Criteria for the diagnosis of headache attributed to head injury only require that the headache occur within 7 days of the injury. No specific headache phenotype or characteristics need to be present to establish the diagnosis. The designation of 7 days as the window during which PTH should occur warrants further review, as this criterion may be too rigid and fail to capture all cases of PTH. For example, Theeler et al report that only 37% of soldiers felt to have PTH reported headache within 7 days of their TBI.17,18

Further distinctions within PTH can be made based on additional clinical criteria. Moderate/severe head injuries are distinguished from those that are mild based on the presence of a Glasgow Coma Scale (GCS) score less than 13, post-traumatic amnesia for more than 48 hours, loss of consciousness for more than 30 minutes, or the presence of a traumatic lesion such as intracranial hemorrhage or skull fracture. Additional distinctions between acute and chronic headaches depend on the duration of symptoms being either less than or more than 3 months. Other PTH categories within the International Classification of Headache Disorders, second edition (ICHD-II), include headaches that result from neck injuries (ie, whiplash injuries) and those that are determined to be secondary to traumatic intracranial hematomas.16

Post-traumatic headache is frequently multifactorial and may result from injury to any number of pain-sensitive structures in the head and neck. These include facet joints, muscular structures, and peripheral nervous structures such as the greater occipital or supraorbital nerves.5,19,20 Activation of afferent trigeminal pain fibers from the dura and intracranial vessels and/or dysfunction of the central structures involved with the modulation and processing of pain also may contribute to headache.20 PTH also may result from traumatic tears in the dura leading to orthostatic exacerbations resulting from cerebrospinal fluid (CSF) leak. Thus, a detailed history with specific attention to headache characteristics and triggers; thorough general, musculoskeletal, and neurologic examinations; and appropriate imaging studies are essential in establishing an accurate diagnosis and directed treatment plan. Information about the mechanism of injury, location of pain, timing of exacerbations, and aggravating/alleviating factors also provides useful diagnostic and therapeutic clues.4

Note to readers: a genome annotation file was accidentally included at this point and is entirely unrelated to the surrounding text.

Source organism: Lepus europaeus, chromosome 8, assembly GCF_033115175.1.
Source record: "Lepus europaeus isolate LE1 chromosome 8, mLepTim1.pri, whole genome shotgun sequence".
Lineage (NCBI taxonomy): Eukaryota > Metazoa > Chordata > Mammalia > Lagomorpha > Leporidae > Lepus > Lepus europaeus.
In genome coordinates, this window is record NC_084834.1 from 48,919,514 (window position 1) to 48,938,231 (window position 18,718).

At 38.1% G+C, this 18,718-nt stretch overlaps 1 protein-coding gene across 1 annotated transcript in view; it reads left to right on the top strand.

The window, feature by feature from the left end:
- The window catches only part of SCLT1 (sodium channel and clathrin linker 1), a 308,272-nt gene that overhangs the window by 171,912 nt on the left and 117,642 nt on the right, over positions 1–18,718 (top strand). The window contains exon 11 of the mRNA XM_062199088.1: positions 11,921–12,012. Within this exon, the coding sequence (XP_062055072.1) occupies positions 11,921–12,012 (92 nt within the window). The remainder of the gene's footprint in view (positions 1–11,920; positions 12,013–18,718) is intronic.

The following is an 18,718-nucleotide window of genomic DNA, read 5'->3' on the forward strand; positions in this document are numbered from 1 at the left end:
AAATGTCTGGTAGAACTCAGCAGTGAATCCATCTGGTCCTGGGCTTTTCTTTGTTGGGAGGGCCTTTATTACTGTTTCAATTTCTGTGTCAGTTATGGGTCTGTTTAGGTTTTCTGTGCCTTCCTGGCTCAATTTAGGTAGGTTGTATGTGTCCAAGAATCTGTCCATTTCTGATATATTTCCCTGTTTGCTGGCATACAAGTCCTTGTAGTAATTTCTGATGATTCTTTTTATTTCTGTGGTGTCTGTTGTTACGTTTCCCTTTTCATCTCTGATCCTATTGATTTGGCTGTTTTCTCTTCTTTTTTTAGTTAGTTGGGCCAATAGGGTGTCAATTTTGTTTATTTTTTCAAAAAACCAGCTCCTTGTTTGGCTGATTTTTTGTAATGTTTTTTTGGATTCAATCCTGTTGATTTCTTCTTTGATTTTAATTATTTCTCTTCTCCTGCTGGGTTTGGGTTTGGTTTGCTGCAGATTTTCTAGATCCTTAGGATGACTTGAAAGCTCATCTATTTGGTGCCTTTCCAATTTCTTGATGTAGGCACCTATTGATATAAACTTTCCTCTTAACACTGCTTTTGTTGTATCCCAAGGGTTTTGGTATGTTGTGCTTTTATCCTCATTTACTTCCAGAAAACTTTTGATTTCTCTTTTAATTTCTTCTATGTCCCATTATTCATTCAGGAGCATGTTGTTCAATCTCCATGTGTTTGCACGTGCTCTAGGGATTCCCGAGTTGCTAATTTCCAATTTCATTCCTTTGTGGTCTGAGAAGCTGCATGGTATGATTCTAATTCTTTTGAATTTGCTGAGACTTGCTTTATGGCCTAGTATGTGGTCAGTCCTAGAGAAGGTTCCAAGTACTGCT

Computed tomography (CT) imaging of the head should be considered as part of the routine emergent evaluation of TBI—especially in the context of headache with focal neurologic signs or symptoms. The presence of neck pain with Horner’s syndrome warrants additional imaging of intra- and extracranial vessels to rule out arterial dissection. Persistent PTH may necessitate magnetic resonance imaging (MRI) of the brain and consideration of cervical spine imaging when signs or symptoms of radiculopathy, myelopathy, or skeletal injury to the neck are present. Contrast-enhanced MRI of the brain may reveal pachymeningeal enhancement or descent of the cerebellar tonsils in the presence of CSF leak; however, the absence of these findings does not fully eliminate this diagnosis, and additional studies such as radionuclide cisternography or computed tomography/magnetic resonance (CT/MR) myelography may be necessary.